Indianapolis only recently started to consider privatizing management and operation of its professional sports and convention
facilities. But industry experts already have concluded that just two of the 12 groups responding to a city solicitation have
a real shot at landing the overall contract.
They peg the front-runner as a unique four-way partnership between Pacers Sports and Entertainment, the Indianapolis Convention & Visitors Association, Los Angeles-based AEG and Philadelphia-based Global Spectrum. The latter are the second- and third-biggest names in the stadium-and-convention-center management industry.
Experts say the other major contender for the Indianapolis privatization contract is Philadelphia-based SMG, the largest company in that industry.
of the other proposals is in the same league, said Mark Rosentraub, the University of Michigan’s Bickner Chair of Sport
“This is in some ways like saying, ‘I’ve got the Yankees and the Red Sox on the field. And I’m going to see the Indianapolis Indians?’” he said. “As a baseball fan, I know where I’m going.”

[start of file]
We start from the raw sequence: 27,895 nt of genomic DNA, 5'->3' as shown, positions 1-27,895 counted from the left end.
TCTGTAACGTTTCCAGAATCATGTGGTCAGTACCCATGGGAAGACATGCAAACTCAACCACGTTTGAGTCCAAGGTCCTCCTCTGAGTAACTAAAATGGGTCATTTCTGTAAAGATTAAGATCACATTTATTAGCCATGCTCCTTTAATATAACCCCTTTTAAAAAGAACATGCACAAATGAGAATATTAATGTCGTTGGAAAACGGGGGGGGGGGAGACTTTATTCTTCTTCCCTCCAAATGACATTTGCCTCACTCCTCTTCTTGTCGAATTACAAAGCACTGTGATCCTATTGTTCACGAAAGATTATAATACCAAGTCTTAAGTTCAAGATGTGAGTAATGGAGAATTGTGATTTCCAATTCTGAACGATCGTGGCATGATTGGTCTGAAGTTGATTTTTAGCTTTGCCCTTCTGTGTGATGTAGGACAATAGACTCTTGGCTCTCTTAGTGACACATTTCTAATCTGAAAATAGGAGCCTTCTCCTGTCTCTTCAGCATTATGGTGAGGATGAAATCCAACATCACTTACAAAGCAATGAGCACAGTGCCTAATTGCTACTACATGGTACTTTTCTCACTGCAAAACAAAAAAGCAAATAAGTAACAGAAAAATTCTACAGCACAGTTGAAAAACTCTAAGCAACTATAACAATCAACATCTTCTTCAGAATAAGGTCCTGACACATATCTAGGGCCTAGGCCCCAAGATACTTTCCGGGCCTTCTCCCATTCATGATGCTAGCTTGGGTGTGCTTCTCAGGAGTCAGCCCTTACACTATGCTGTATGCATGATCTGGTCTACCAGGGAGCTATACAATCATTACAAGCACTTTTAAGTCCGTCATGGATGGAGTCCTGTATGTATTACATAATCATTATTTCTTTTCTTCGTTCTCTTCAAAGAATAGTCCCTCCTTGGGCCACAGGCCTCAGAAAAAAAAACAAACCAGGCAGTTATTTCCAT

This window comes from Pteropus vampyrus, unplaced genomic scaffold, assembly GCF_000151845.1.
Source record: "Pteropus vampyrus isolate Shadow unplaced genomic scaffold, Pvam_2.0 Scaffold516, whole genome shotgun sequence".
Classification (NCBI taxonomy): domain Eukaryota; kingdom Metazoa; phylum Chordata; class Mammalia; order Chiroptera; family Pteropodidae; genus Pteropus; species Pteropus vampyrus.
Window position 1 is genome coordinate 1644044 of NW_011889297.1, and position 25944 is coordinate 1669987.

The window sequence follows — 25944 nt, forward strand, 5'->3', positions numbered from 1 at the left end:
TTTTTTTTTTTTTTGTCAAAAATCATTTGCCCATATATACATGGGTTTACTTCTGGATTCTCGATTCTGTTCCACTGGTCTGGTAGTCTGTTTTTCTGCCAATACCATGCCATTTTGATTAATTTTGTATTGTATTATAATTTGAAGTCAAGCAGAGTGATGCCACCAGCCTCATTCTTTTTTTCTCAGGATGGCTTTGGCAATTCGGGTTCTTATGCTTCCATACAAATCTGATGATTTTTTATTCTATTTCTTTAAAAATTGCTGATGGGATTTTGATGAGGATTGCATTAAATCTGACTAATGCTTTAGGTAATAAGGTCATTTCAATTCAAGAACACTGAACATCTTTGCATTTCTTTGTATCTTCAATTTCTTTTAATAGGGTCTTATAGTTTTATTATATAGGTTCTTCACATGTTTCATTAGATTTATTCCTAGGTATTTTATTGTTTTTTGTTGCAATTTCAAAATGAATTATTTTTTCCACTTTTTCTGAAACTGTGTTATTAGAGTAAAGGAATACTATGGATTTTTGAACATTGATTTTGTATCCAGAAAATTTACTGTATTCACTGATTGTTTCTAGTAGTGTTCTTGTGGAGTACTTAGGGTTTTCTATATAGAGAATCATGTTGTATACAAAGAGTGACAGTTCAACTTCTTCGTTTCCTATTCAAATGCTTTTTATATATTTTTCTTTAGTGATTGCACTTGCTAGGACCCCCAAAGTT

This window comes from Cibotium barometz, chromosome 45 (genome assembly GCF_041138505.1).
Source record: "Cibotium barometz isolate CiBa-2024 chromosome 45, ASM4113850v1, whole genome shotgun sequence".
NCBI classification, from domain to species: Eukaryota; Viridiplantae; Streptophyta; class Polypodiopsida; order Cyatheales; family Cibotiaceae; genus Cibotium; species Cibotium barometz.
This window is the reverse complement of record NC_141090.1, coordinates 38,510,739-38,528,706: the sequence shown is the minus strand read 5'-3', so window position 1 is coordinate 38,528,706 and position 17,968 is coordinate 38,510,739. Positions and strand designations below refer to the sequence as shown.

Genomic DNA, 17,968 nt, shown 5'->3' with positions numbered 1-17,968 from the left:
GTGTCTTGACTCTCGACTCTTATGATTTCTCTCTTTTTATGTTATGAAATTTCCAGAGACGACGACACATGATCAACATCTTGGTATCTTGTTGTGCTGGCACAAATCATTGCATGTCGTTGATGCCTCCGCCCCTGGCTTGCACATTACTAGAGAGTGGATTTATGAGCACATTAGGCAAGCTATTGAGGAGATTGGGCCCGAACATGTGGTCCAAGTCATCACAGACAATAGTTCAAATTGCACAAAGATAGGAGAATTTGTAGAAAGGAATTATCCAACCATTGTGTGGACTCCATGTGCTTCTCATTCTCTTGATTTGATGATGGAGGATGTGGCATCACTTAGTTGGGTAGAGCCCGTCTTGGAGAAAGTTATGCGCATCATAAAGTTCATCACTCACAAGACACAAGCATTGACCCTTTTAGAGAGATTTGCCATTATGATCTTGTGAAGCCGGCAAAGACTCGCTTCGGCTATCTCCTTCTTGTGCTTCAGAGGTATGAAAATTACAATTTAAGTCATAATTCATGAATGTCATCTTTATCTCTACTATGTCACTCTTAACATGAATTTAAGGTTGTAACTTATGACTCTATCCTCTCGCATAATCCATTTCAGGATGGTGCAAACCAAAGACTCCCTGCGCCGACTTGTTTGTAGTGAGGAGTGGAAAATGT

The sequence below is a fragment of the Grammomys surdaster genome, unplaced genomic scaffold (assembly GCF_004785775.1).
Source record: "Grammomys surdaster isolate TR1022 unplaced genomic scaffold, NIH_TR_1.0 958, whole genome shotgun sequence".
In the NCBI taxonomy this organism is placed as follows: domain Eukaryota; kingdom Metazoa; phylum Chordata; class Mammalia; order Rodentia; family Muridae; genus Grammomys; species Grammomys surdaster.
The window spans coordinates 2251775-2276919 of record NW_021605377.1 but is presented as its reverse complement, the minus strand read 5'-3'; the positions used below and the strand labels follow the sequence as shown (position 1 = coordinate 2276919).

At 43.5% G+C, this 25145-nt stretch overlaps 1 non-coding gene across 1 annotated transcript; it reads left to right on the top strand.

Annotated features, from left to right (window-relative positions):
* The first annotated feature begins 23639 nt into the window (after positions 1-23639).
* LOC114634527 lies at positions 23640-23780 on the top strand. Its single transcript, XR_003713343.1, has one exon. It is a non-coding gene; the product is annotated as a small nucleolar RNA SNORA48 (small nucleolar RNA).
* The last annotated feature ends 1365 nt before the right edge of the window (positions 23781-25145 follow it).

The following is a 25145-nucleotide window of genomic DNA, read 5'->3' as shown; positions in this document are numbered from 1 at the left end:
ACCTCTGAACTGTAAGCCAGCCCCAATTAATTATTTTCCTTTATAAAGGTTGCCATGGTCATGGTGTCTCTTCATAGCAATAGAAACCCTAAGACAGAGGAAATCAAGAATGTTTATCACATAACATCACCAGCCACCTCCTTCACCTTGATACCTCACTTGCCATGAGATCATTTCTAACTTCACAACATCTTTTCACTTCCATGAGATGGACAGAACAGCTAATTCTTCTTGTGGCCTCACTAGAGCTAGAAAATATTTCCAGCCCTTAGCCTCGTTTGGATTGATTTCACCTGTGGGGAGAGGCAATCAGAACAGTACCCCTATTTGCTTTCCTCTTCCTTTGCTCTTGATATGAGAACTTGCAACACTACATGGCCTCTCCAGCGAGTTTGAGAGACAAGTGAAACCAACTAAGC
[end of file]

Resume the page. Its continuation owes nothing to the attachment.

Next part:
On Oct. 20th, Mayor Greg Ballard, a Republican, released a “request for information” from businesses interested in operating Lucas Oil Stadium, the Indiana Convention Center and, perhaps, Conseco Fieldhouse, which currently is managed by Pacers Sports and Entertainment. Replies were due Nov. 24th. City officials think privatization might trim expenses for cash-strapped CIB—which oversees all three venues—and boost revenue by increasing bookings.
In response to a public records request, the city provided IBJ copies of the dozen responses it received. Sports business experts say SMG is a formidable competitor, with management contracts for more than 200 venues.
But even it will have a tough time triumphing over the Pacers/ICVA partnership. It teams AEG and Global Spectrum—possibly for the first time ever—and Indianapolis partners who hold a treasure trove of knowledge of their venues and local market conditions.
In short, it appears the Pacers and ICVA are attempting to front-load the bidding process with a team so dominant others simply can’t compete.
“We know the city, we know the customers,” said ICVA CEO Don Welsh. “And we feel as though the four of us are very well equipped to handle this—if the city and the CIB want to go this route.”
The Pacers already work directly with AEG, which keeps a consultant based at Conseco Fieldhouse, said Greg Schenkel, the team’s vice president of corporate relations.